Elected democracies are a wonderful thing, because you can drop these MPs an email or ring their office to let them know how you feel about their voting histories on this matter.


9 thoughts to “Get a VPN

  • Steph

    Nice post. step1 &2: Basically, if the government and ISPs themselves weren’t involved in it directly, just using your Google Chrome or Firefox in private/incognito mode would have been enough but since that’s clearly not the case here, VPNs like ivacy, express and nord would seem to be the only possible solution

    Step3: I’m sharing it as we speak.

    Step 4: Let’s just say it’s a shame that we, the users have to resort to stuff that kinda puts us on a crossroad with the government and the ISPs.

  • Cosy Cool

    I tried 3 different VPNs recently. My ADSL speed here in the glorious cable free zone of Australistan is 13mbps usually, around 2-3mbps on a VPN i.e. useless except for email. Now what?

  • Emily Jones

    he best way to keep your self protected is through a VPN, a lot of people would argue about its legitimacy and reinforce that metadata retention law is to be used in federal court proceedings to counter terrorism and cyber criminal activities. Do not forget the US did the same and they landed every common internet user to the dirt of user profiling i.e. the business of selling users online data such as browsing history, internet spending or purchasing power, preferences, health & other significant information.

    If these ISPs mandated to keep a log of our data then they could use it for the mentioned commercial uses without any reason. How can the govt. restrict them not to use this information. Having said that, a good niche in Australia knows how to deal with metadata retention and related laws: (Learn How:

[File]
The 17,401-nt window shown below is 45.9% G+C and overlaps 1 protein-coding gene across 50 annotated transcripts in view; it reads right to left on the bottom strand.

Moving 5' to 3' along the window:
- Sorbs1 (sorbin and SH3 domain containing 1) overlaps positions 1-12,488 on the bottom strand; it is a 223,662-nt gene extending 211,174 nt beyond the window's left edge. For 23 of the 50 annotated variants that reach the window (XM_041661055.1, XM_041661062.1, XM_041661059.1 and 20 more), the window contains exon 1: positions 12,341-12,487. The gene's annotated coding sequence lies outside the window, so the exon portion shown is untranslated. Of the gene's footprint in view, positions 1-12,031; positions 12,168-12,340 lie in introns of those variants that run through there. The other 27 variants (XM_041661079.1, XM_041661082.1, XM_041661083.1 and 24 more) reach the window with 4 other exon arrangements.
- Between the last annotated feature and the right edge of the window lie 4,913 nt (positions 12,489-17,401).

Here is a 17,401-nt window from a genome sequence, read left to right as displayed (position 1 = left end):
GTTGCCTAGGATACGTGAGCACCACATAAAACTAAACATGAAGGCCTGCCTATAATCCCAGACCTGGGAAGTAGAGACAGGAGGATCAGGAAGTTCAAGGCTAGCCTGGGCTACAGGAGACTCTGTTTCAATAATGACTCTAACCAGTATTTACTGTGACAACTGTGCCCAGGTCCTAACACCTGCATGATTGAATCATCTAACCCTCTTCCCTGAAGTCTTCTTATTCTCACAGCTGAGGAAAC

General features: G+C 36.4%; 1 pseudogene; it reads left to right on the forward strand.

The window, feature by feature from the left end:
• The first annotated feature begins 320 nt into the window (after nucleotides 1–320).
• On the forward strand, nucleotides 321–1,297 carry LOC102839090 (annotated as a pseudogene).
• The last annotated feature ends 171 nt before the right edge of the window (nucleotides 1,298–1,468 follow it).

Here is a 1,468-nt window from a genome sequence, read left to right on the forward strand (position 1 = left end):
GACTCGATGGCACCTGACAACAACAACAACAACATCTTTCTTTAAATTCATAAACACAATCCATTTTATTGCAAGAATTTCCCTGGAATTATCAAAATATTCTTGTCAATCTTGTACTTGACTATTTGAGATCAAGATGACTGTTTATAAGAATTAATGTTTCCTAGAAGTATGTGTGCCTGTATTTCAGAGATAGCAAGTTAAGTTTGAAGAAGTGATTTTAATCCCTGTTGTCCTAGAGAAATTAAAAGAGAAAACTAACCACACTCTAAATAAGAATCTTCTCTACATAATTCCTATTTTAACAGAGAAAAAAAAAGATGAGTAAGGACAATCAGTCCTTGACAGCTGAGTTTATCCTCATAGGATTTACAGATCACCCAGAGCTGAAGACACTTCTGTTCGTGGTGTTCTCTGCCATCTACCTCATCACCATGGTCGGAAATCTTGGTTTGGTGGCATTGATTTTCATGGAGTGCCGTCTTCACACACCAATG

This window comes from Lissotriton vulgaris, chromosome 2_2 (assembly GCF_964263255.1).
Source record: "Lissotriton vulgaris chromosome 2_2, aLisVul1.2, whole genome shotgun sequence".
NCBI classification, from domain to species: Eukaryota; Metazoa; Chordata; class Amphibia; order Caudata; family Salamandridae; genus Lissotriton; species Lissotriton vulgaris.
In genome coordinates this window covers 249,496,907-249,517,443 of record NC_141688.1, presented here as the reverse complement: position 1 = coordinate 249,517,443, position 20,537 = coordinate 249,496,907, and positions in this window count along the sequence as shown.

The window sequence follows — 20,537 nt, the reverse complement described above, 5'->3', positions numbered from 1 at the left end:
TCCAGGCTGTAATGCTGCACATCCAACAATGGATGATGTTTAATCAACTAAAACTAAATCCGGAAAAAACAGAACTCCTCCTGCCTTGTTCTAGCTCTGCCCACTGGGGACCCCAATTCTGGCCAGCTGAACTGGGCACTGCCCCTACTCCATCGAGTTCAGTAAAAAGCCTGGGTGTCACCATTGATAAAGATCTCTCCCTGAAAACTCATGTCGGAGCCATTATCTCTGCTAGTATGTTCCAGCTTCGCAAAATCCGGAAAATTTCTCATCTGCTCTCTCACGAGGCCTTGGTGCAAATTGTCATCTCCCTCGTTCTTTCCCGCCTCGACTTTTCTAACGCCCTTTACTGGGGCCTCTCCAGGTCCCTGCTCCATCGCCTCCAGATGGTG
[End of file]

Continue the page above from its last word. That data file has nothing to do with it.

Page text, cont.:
• John Herres

    Okay, so how about a good free one for those of us who have no income? I tried Windscribe, and it wrecked my Internet experience.
    Or are there no reputable free options?

  • Simon Dunn

    I use and can highly recommend PIA VPN : It’s cheap and very easy to set up and has apps for iOs and Android as well.

  • Justin

    I use and can strongly recommend them. Their support helped me a lot to get started with VPN and set it up on all my devices. Now only my smart fridge needs vpn as well!

    @John Herres, there is no such thing like free cake. Furthermore Windscribe logs your connection data and keeps logs. You can get a free VPN but if you put some thought into it how it can be free you will quickly find out why that can’t work out. Bandwidth and server maintenance is expensive so the company offering that must have some way to make money. So they either inject advertisement into your traffic or sell your traffic in one way or another.

  • jw

    d/l the TOR browser

  • add

    I use a free service….

    its called ” use someone else’s computer”

  • Sabrina

    Can I please ask a quick question… hiding from your local parliamentarian may be one thing, I’m not too concerned about my government, it’s other data collection places, sales agencies etc. Would a VPN protect me from those who want to sell my private information to third parties, or advertisement websites? If so, I’m keen.